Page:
The Bear Grizzly is a beautiful piece of history and craftsmanship that would make a welcome surefire addition to the arsenal of any traditional shooter or collector. A great bow for any skill level. More modern bows (such as the improved and redesigned Super Grizzly or Kodiak) may give a better vibration free shot however traditionalists and purists will love the Grizzly as tradition and purity are the two things it stands for overall.
Table of Contents
The Bear Grizzly recurve is a legendary bow, it’s been around since the 1950’s as part of the Bear Archery product line. The last design change to the bow was made way way back in 1964 by Mr Bear himself and (although the manufacturing process may have changed) the design has been untouched since. That makes the Grizzly bow something that has truly stood the test of time. This is a bow that you can buy new today but you’ll also may find hanging on the wall of someone who was winning traditional archery competitions way back in the 1970’s. Nowadays it’s positioned at the entry level to the quality Bear traditional bow range.
Ratings, Pros and Cons
What we liked:
- Left or right hand
- Historic design
- Beautiful craftsmanship
- Bear hair arrow rest
- Flemish twist string
What we didn’t:
- Not a takedown bow
Features / Specifications
|Draw weights (lbs):||Right Hand – 20,25, 30, 35, 40, 45, 50, 55, 60Left Hand – 35, 40, 45, 50, 55|
|Brace height (inches):||7.5-8.5|
|AMO Length (inches):||50|
|Max Draw (inches):||29 (estimated)|
|Riser:||Wood, hard-rock maple (futurewood)|
|Shelf:||Crowned, cut-on/cut-to center|
|Arrow Rest:||Bear hair / leather protector side plate|
|Limbs:||Maple and fiberglass|
|Warranty:||3 year (limited)|
|Handedness:||Left and right hand models available|
Merlin Archery (UK) give a detailed look at the Grizzly, take you through how the Flemish string could be better, the differences with this and the Kodiak and takes some short and long and measured shots with the bow.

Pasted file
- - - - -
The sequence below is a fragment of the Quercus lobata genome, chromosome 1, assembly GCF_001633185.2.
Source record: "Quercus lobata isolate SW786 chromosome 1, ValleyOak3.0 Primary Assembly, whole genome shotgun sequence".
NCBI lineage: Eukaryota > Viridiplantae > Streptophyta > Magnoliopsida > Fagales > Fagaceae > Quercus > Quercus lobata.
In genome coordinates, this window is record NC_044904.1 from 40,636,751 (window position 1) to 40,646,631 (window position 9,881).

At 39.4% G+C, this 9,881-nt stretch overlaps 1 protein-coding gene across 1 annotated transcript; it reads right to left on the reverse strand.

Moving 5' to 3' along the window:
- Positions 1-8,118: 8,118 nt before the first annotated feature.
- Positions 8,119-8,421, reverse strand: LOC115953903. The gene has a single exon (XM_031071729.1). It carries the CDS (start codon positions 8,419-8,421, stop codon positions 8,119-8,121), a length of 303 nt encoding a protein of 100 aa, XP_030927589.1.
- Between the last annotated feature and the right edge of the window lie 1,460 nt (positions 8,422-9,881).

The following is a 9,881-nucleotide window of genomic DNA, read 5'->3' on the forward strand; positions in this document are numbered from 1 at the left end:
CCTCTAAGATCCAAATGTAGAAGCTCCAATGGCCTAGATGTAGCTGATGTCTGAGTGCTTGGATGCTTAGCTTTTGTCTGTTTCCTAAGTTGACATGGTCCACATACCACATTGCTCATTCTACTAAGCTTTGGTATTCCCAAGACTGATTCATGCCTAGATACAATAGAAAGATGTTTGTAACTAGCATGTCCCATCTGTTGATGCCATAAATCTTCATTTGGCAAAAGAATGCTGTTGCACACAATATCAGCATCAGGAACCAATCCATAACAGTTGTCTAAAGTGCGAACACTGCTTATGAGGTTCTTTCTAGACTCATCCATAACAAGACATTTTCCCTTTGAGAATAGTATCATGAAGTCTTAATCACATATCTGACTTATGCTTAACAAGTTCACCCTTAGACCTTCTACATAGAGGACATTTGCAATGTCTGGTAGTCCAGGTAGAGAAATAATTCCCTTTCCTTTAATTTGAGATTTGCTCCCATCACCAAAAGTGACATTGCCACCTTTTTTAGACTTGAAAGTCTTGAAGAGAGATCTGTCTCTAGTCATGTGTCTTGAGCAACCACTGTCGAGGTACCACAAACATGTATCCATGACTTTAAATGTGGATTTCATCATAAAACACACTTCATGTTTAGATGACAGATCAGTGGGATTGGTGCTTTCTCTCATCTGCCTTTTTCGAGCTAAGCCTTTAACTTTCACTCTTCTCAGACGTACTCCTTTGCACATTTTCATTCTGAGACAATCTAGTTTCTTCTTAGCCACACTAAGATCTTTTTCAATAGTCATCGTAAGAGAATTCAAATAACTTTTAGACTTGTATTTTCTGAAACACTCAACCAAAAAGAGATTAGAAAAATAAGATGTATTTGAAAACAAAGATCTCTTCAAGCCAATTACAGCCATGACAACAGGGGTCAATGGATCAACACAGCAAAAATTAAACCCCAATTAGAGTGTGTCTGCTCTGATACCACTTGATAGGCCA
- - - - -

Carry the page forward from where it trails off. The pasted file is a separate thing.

From the video arrow speed test:
Draw weight: 45lbs
Draw length: 28#
Arrow length: 29.5”
Arrow weight: 404.3grn
Arrow speed: 182-4 fps
This is a riser made from a single piece of hard-rock maple wood, using a single piece of wood to produce a high specification bow today isn’t the best technique available to a manufacturer, it has been surpassed by laminated wood compositions which give more flexibility and strength. Bear however can enhance the properties of a single piece of wood by using a technique they introduced in the 1970’s. This involves vacuum pressurising the wood to first fill it’s natural pores and then baking it, producing something slightly heavier and stronger than wood that they call Futurewood.
The natural grain of the original wood is changed slightly with the introduction of “birthmarks” that can appear during the Futurewood manufacturing process, these are most noticeable where the pores of the wood are closest together and results in no two Bear Grizzly bow risers being alike. One thing we will say is that…
You can’t entirely trust product pictures and / or review pictures when it comes to the wood grain or even wood coloring on this bow as the one you purchase will have been made from a different section of a tree and may not look the same! Coloration can vary from deep red to light oak.
This riser has a stain gloss finish, satin is somewhere between matte and gloss and the finish nicely shows off the grip of the bow without being too reflective and helps to minimize the effects of damp and wear and tear.
On the riser are mounting holes for a quiver, and suggested is the Fred Bear Custom Recurve Quiver, it also features a trademark gold penny featuring a bear embedded in the handle and handwritten markings to define the bow draw weight.
The front of the grip on this bow is flattened, which is different to many other modern bows, if you’re used to something rounded you may find this a bit of a change. The arrow shelf (featuring the bearskin arrow rest) is cut on or cut to center which whilst this may not be as efficient as a cut-past center shelf, it keeps the original design of the bow intact.
Clear maple and black fiberglass, the limbs have a matte black finish to complement the riser and are matte black on the front and back with the Bear ‘Grizzly’ logo printed in the inside (or back) in traditional lettering font.